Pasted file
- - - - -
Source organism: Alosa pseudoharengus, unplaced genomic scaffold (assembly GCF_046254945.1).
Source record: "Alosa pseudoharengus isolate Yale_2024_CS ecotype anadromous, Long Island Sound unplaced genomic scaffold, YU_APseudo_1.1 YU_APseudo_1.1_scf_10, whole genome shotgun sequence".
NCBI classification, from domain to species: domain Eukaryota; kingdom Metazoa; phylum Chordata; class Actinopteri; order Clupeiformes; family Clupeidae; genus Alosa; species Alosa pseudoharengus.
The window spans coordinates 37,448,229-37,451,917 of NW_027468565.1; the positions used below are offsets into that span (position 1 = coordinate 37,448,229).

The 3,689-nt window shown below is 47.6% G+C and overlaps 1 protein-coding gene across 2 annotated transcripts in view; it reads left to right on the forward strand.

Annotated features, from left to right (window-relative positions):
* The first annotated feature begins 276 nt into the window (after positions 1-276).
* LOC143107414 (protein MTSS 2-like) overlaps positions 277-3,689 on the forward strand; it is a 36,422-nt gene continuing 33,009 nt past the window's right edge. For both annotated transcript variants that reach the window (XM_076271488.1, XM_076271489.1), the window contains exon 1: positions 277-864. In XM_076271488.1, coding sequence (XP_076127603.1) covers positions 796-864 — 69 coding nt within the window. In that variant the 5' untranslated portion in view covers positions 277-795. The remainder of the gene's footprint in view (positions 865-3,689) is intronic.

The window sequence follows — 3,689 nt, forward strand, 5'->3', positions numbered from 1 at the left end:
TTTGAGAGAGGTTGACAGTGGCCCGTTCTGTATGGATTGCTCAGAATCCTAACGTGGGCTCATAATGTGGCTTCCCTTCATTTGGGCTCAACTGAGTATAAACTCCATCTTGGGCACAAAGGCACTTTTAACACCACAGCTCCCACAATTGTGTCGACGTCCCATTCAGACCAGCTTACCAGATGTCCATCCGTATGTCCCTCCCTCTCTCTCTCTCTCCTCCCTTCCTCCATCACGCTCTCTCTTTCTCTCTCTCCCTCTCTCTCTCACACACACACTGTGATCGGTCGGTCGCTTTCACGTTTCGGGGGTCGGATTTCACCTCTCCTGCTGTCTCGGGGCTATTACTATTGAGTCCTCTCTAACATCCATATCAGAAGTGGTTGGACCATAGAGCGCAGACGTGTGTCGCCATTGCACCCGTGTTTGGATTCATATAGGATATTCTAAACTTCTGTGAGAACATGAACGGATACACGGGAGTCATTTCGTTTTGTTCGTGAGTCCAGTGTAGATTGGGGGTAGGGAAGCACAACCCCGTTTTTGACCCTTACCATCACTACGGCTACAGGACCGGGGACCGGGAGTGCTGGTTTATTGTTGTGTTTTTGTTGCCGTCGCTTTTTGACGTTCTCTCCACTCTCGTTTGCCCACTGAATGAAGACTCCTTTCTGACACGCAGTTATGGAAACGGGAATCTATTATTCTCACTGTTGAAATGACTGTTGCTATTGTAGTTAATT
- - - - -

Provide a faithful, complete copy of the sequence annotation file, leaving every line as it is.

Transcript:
Source organism: Alosa pseudoharengus, unplaced genomic scaffold (assembly GCF_046254945.1).
Source record: "Alosa pseudoharengus isolate Yale_2024_CS ecotype anadromous, Long Island Sound unplaced genomic scaffold, YU_APseudo_1.1 YU_APseudo_1.1_scf_10, whole genome shotgun sequence".
NCBI classification, from domain to species: domain Eukaryota; kingdom Metazoa; phylum Chordata; class Actinopteri; order Clupeiformes; family Clupeidae; genus Alosa; species Alosa pseudoharengus.
The window spans coordinates 37,448,229-37,451,917 of NW_027468565.1; the positions used below are offsets into that span (position 1 = coordinate 37,448,229).

The 3,689-nt window shown below is 47.6% G+C and overlaps 1 protein-coding gene across 2 annotated transcripts in view; it reads left to right on the forward strand.

Annotated features, from left to right (window-relative positions):
* The first annotated feature begins 276 nt into the window (after positions 1-276).
* LOC143107414 (protein MTSS 2-like) overlaps positions 277-3,689 on the forward strand; it is a 36,422-nt gene continuing 33,009 nt past the window's right edge. For both annotated transcript variants that reach the window (XM_076271488.1, XM_076271489.1), the window contains exon 1: positions 277-864. In XM_076271488.1, coding sequence (XP_076127603.1) covers positions 796-864 — 69 coding nt within the window. In that variant the 5' untranslated portion in view covers positions 277-795. The remainder of the gene's footprint in view (positions 865-3,689) is intronic.

The window sequence follows — 3,689 nt, forward strand, 5'->3', positions numbered from 1 at the left end:
TTTGAGAGAGGTTGACAGTGGCCCGTTCTGTATGGATTGCTCAGAATCCTAACGTGGGCTCATAATGTGGCTTCCCTTCATTTGGGCTCAACTGAGTATAAACTCCATCTTGGGCACAAAGGCACTTTTAACACCACAGCTCCCACAATTGTGTCGACGTCCCATTCAGACCAGCTTACCAGATGTCCATCCGTATGTCCCTCCCTCTCTCTCTCTCTCCTCCCTTCCTCCATCACGCTCTCTCTTTCTCTCTCTCCCTCTCTCTCTCACACACACACTGTGATCGGTCGGTCGCTTTCACGTTTCGGGGGTCGGATTTCACCTCTCCTGCTGTCTCGGGGCTATTACTATTGAGTCCTCTCTAACATCCATATCAGAAGTGGTTGGACCATAGAGCGCAGACGTGTGTCGCCATTGCACCCGTGTTTGGATTCATATAGGATATTCTAAACTTCTGTGAGAACATGAACGGATACACGGGAGTCATTTCGTTTTGTTCGTGAGTCCAGTGTAGATTGGGGGTAGGGAAGCACAACCCCGTTTTTGACCCTTACCATCACTACGGCTACAGGACCGGGGACCGGGAGTGCTGGTTTATTGTTGTGTTTTTGTTGCCGTCGCTTTTTGACGTTCTCTCCACTCTCGTTTGCCCACTGAATGAAGACTCCTTTCTGACACGCAGTTATGGAAACGGGAATCTATTATTCTCACTGTTGAAATGACTGTTGCTATTGTAGTTAATT